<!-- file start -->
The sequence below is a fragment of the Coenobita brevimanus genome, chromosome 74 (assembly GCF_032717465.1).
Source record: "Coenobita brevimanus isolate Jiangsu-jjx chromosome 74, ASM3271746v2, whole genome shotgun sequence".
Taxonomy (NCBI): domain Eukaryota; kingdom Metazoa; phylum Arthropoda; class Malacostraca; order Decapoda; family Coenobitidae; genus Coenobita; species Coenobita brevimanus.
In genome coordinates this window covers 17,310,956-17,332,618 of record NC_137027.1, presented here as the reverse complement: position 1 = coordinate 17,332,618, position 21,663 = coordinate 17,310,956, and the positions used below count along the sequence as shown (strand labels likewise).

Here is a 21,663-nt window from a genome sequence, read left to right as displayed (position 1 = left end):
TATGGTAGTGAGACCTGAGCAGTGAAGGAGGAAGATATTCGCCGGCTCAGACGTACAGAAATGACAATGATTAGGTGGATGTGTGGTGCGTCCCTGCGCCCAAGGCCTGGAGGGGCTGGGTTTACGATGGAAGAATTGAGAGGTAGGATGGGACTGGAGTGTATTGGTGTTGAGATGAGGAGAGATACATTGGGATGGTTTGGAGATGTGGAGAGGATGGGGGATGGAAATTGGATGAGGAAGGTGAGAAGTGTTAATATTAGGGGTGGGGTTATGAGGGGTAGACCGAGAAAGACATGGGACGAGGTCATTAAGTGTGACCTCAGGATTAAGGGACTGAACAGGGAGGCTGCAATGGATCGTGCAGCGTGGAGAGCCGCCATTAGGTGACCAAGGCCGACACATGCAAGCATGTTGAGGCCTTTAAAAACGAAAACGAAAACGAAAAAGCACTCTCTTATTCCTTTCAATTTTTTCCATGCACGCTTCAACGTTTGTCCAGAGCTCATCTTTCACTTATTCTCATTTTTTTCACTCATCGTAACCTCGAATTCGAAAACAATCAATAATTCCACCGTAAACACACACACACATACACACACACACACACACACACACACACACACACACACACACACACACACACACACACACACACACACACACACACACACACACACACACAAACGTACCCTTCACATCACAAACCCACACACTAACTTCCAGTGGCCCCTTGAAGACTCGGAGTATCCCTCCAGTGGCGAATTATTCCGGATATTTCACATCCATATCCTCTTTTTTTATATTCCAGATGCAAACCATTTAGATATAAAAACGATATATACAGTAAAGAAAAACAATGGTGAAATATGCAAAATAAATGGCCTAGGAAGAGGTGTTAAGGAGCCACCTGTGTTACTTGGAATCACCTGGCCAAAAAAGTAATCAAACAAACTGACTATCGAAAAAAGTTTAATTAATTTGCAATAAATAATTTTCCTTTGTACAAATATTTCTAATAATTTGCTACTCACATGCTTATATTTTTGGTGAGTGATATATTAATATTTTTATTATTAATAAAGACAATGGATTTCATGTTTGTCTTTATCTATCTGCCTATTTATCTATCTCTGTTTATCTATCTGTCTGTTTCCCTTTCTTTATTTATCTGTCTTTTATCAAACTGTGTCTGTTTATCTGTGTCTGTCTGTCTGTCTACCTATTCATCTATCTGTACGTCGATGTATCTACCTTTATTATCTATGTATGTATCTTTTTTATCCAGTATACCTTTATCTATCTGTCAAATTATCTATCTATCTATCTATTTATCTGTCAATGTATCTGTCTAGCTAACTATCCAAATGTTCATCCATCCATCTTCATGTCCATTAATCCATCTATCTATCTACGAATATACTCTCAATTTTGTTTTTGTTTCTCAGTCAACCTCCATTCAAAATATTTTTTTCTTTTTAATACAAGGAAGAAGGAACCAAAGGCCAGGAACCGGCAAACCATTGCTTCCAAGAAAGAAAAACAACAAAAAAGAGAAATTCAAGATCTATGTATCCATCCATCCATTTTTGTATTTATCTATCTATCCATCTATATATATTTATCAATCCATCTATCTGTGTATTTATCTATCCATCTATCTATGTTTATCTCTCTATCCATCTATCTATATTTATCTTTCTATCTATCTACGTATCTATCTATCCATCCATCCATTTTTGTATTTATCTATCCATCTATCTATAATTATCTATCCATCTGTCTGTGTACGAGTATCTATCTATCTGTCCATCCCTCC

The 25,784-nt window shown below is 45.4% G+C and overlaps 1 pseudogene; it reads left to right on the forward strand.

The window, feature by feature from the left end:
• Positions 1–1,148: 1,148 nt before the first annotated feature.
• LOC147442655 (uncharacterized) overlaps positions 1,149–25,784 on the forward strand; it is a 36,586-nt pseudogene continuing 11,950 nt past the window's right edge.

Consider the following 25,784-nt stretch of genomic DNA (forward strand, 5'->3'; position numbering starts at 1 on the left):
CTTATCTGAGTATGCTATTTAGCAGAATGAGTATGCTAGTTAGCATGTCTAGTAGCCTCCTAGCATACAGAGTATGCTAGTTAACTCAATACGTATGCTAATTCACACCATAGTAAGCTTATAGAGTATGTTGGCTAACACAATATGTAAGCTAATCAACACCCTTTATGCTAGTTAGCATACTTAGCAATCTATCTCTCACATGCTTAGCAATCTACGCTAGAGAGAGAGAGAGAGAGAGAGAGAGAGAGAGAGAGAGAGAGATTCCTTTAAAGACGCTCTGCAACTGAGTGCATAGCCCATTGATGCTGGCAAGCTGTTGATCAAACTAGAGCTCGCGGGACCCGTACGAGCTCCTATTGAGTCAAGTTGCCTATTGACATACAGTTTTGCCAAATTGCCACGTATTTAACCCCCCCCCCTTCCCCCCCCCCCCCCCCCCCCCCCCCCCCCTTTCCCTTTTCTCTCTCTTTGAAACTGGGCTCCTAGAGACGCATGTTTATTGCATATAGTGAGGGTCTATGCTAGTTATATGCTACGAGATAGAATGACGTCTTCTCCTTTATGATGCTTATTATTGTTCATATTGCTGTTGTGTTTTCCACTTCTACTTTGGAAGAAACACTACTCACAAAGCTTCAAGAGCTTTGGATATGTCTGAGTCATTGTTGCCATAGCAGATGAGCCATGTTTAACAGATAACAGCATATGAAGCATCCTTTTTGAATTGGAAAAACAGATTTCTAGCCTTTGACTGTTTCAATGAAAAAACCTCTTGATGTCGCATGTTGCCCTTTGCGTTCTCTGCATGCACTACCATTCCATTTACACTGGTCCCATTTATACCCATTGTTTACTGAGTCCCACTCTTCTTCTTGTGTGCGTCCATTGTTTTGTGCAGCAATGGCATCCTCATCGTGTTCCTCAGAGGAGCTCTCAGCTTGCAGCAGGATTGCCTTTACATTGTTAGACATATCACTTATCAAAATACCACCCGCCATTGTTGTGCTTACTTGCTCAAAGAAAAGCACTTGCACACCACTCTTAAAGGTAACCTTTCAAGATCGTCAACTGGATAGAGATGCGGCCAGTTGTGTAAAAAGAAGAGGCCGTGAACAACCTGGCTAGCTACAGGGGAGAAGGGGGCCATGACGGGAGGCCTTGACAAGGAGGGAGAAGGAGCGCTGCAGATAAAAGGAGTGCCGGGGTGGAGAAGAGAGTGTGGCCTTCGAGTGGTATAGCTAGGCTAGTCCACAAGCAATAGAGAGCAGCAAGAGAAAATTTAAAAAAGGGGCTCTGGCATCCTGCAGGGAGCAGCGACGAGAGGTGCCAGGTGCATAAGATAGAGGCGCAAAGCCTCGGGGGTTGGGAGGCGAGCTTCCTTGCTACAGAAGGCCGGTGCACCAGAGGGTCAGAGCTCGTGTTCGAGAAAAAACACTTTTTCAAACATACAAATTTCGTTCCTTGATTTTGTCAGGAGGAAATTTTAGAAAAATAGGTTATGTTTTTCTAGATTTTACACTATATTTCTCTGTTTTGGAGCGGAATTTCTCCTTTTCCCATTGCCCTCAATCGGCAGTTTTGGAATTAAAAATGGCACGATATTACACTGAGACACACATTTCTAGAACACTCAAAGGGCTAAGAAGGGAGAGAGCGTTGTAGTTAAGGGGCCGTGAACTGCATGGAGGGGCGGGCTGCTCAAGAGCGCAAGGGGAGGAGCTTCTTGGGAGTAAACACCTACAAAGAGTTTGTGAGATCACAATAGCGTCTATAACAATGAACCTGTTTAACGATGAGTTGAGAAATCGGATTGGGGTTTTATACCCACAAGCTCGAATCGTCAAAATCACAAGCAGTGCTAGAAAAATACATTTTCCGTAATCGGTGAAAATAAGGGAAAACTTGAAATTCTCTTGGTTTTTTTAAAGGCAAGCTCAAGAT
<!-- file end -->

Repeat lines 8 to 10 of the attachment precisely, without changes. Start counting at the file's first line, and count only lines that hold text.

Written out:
The window, feature by feature from the left end:
• Positions 1–1,148: 1,148 nt before the first annotated feature.
• LOC147442655 (uncharacterized) overlaps positions 1,149–25,784 on the forward strand; it is a 36,586-nt pseudogene continuing 11,950 nt past the window's right edge.